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Opinion

September 24, 2016
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From Panama to the Bahamas

Opinion

September 24, 2016

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The Bahamas leaks, with the names of many Pakistani businessmen, officials and offspring of politicians allegedly doing clandestine/suspicious businesses or hiding untaxed and/or dirty money in a notorious tax haven, have once again proved the ineffectiveness of institutions that have been established to check tax evasion, illegal flight of capital and corruption.

The money and assets stashed abroad in tax havens could possibly represent funds generated through illegal activities, tax evasion (including aggressive tax planning), and plundering of the national exchequer by politicians, state functionaries and other influentials.

According to the Tax Justice Network, an independent international network launched in 2003 to conduct research, analysis and advocacy in the area of international tax and financial regulation, there is no generally-agreed to definition of what a tax haven is. Interestingly, all tax haves deny such a status – though a list of such centres was issued in 2013 by the Organisation for Economic Cogeneration and Development (OECD) and is being updated every year.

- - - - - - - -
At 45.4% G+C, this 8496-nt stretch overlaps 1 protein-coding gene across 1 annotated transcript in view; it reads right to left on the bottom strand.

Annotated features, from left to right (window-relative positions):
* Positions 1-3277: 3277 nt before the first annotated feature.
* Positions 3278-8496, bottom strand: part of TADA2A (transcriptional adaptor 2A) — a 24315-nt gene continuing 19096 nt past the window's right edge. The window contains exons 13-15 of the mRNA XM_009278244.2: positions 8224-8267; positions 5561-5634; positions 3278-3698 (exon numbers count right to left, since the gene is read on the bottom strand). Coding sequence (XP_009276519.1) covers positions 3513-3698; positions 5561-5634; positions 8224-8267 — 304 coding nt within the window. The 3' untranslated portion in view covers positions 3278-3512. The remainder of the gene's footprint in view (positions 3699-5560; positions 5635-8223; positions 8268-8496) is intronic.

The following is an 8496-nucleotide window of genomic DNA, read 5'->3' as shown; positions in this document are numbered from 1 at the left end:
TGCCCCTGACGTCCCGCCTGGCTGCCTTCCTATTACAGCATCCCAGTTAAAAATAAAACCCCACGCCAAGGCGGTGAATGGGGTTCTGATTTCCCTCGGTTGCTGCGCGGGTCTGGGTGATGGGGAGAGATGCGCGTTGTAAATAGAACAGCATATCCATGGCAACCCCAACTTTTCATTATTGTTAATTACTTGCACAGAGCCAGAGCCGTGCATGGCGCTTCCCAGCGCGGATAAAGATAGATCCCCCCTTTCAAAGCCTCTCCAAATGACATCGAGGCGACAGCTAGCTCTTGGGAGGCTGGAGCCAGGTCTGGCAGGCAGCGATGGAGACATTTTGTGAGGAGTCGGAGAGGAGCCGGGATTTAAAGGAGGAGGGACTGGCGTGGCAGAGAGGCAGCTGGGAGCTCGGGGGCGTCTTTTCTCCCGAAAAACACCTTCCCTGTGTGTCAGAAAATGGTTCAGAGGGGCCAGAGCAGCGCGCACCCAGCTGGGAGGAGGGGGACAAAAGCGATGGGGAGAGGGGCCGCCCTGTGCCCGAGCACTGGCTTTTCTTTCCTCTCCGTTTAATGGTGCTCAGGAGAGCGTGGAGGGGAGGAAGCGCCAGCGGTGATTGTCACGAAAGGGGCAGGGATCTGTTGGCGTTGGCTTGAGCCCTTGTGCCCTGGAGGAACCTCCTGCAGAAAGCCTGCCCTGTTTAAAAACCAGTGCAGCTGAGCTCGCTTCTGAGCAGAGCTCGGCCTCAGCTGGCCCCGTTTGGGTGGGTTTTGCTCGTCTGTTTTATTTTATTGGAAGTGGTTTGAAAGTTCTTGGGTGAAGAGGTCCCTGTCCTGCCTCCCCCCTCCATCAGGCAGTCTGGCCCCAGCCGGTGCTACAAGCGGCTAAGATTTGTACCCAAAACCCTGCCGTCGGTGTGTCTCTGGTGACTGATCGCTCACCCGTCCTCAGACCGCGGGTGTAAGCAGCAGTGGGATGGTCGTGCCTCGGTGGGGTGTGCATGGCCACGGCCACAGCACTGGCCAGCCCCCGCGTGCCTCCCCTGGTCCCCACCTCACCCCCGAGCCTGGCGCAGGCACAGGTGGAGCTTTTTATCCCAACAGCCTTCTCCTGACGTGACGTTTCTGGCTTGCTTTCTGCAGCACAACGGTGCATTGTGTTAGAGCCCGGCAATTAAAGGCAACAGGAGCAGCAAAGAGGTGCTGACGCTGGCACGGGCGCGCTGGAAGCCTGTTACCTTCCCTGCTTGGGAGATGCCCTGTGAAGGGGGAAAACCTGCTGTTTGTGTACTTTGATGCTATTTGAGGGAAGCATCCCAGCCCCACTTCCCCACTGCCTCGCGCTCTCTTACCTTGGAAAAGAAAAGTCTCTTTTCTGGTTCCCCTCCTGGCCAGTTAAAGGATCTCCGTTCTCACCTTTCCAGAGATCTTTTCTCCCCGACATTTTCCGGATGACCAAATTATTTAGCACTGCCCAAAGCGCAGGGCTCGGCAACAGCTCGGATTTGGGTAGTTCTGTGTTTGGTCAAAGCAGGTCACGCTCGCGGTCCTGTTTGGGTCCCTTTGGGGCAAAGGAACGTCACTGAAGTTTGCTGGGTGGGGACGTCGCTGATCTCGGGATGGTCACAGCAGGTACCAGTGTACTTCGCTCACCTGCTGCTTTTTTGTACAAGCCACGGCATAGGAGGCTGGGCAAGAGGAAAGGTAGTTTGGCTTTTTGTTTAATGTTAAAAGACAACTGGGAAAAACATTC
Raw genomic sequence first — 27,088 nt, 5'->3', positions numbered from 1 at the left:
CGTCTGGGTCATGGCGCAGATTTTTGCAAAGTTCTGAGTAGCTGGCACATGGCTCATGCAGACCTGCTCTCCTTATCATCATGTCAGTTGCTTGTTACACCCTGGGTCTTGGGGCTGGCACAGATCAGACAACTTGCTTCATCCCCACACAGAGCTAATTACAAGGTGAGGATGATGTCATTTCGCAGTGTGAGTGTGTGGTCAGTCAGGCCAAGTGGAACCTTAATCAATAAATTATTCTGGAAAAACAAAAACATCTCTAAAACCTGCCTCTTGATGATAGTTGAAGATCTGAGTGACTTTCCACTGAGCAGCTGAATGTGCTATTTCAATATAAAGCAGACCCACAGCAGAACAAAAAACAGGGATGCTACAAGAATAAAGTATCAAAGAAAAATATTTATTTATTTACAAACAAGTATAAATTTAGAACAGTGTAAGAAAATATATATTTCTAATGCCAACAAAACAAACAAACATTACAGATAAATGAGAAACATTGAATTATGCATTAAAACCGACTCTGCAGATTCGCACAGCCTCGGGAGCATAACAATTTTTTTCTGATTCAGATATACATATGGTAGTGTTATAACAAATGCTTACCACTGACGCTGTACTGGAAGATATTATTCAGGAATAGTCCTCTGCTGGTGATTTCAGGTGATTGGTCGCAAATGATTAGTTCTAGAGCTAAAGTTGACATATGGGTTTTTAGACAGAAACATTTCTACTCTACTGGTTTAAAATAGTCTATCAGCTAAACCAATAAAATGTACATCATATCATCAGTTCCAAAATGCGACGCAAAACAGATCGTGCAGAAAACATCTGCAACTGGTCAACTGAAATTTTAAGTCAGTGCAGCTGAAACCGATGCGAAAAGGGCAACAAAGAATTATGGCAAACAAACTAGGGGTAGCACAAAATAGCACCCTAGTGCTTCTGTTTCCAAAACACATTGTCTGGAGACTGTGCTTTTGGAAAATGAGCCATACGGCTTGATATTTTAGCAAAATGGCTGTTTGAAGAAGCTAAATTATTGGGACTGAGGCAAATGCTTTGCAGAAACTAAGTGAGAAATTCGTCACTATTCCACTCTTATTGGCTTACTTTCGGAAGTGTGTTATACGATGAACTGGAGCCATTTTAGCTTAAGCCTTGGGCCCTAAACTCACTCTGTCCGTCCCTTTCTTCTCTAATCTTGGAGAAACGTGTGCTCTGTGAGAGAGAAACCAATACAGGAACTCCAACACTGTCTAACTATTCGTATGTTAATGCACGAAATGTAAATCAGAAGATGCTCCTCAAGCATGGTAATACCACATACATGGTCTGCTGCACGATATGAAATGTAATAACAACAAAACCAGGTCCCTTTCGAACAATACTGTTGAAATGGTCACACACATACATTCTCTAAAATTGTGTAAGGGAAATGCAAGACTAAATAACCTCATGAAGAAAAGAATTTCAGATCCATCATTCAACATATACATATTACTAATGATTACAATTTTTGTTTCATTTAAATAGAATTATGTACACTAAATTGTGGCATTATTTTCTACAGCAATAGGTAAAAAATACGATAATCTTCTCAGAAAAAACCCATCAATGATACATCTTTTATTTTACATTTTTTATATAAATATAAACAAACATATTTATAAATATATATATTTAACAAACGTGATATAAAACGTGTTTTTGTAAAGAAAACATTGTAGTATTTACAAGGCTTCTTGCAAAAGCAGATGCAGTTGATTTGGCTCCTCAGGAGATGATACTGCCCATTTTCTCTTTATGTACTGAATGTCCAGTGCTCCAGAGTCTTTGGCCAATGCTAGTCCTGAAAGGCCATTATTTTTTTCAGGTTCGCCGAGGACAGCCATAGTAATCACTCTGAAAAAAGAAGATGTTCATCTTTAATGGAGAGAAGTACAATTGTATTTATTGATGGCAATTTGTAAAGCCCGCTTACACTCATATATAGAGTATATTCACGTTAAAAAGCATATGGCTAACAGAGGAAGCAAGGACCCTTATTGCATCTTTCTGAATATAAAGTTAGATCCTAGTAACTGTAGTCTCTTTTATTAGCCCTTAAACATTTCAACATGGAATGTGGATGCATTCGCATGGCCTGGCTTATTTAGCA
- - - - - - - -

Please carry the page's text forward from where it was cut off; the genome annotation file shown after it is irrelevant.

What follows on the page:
According to the Tax Justice Network, the OECD has “a long and very patchy record of misidentifying tax havens: usually the criteria are tweaked, and funny exceptions made, and the end result is that mostly only small, weak islands make the list while the giants in the game – the United States, Britain, not to mention the more traditional places like Switzerland and Luxembourg – somehow manage to skip free”.

It is alleged by the Tax Justice Network that “contrary to many people’s perceptions, the offshore world of tax havens includes some of the world’s biggest economies. Beyond the usual suspects of Switzerland, the Cayman Islands or Panama are jurisdictions that are less often identified as tax havens – such as the United States, United Kingdom and even, on some measures, Germany. Given that some of the world’s most powerful and influential nations are important players in the offshore system, it is hardly surprising that several lists of tax havens prepared by the IMF, the OECD and other international bodies are modified for political reasons”.

The offshore world is a complex, constantly shifting system, with different players providing different offerings. Some focus largely on secrecy alone: these tend to be smaller and more obscure jurisdictions and include certain US states such as Delaware, Nevada or Wyoming. Some are not particularly secretive but specialise in offering corporate tax avoidance facilities, for example, Ireland or the Netherlands or Bermuda or Luxembourg.

Some specialise in offering lax financial regulations, for example, Luxembourg, or the UK. Some are ‘all-singing, all-dancing tax havens’, such as the UK, Switzerland, Luxembourg and Singapore. Some specialise in certain sectors: Bermuda, for insurance, or the Cayman Islands for hedge funds or private equity.